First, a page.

For Saidat, coming to that point involved mixing with people who boosted her self esteem, giving herself constant positive messages and turning to her passion for singing. "Finding something you love boosts your confidence and moves you forward," she says. Helping others in a similar position has also proven very positive.
Recently she has faced another form of bullying – homophobia. Her new partner is a woman and she says this did not go down well in the religious world in which she was mixing. She countered the prejudice by standing up for her feelings. "You have to know what you believe and stand up for it," she says simply. "You have to agree to disagree and not feel bad or feel you have to change."
She adds that the fact she used to be on the side of those who disagree with her means she understands where they are coming from. "It’s the way they are trained. It has given me more compassion," she says. She has also faced prejudice from her family, but says in the end family love you no matter what. "We find other subjects to talk about," she states. Her children have accepted the relationship, she says. The main issue, though is their continued grief for her husband. "My daughter loves my partner, but it’s very hard for her as for her I am still married to her dad. It would be hard for her if my partner was heterosexual. I’ve tried not to push it on her."
Saidat’s children have appeared in her videos and her son, who is looked after by a carer when Saidat is away from home, loves music. "It’s a way I can connect with him," she says. "He loves to dance with me. They are very special moments."
Saidat says she has received a lot of emails from students and their parents after her performances. She believes they help open communication between parents and children about the issue. The fact that she is not working within the schools also helps children feel safer talking about bullying. If she gets emails about bullying she notifies the schools in question.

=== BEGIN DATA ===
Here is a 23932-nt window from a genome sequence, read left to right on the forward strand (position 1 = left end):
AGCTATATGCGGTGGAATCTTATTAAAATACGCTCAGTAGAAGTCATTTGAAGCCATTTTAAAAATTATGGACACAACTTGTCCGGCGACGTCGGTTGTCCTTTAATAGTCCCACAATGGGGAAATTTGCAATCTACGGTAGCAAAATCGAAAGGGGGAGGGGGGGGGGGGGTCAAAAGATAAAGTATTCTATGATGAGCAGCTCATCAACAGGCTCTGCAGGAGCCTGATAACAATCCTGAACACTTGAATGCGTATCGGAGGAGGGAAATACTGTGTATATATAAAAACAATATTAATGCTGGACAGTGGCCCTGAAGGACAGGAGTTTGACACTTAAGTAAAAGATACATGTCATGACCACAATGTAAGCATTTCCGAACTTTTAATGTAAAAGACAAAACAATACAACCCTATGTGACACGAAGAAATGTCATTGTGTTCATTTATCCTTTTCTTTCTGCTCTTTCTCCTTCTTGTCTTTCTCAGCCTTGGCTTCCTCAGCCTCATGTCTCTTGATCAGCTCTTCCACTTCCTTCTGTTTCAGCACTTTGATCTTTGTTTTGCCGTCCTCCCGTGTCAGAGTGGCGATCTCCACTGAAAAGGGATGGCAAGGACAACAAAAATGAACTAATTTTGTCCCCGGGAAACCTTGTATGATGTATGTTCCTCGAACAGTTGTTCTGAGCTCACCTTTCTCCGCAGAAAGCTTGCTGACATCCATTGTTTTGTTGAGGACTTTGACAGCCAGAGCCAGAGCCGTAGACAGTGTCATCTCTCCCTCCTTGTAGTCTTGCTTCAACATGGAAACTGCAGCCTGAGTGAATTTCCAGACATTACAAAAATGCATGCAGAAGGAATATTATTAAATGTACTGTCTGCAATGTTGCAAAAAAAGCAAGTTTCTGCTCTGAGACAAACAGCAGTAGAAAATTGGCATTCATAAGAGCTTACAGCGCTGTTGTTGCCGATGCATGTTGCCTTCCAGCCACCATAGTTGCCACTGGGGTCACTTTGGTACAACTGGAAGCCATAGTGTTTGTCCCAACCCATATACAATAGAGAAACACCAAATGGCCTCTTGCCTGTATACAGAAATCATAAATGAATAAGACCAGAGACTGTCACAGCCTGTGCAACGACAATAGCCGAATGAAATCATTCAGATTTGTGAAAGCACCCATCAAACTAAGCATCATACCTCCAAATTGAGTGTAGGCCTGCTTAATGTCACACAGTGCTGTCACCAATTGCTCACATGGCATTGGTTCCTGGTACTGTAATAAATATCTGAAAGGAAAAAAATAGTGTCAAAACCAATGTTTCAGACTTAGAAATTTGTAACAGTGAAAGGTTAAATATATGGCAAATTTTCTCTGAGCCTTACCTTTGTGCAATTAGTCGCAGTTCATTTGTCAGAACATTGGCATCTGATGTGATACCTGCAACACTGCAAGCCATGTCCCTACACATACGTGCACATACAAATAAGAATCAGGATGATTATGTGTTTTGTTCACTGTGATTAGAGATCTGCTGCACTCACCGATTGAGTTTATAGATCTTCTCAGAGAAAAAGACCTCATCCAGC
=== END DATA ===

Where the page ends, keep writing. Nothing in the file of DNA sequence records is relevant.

Saidat says there is more awareness about bullying which may explain why it appears more common these days. "It has always been around, but it was called something else, like racism," she says. Raised awareness means parents are more anxious about it though, particularly new forms of bullying via technology. Saidat provides programmes for parents which she often holds on an evening just after she has done a performance for their children. The sessions include strategies to help parents deal with bullying, such as how to spot the signs. She also works with anti-bullying groups, including in the UK.
At the end of this month, Saidat is publishing a book called "Tadias and the Pitbully Tree". It’s her name spelt backwards and is a children’s fiction book about bullying. "It tells children to talk to their parents and ask for help and to stand up for themselves," she says. Next month she has a DVD curriculum for schools.
She says that music helps her connect with children. She states: "I use hip hop because it’s music that children love, but with lyrics they need to hear."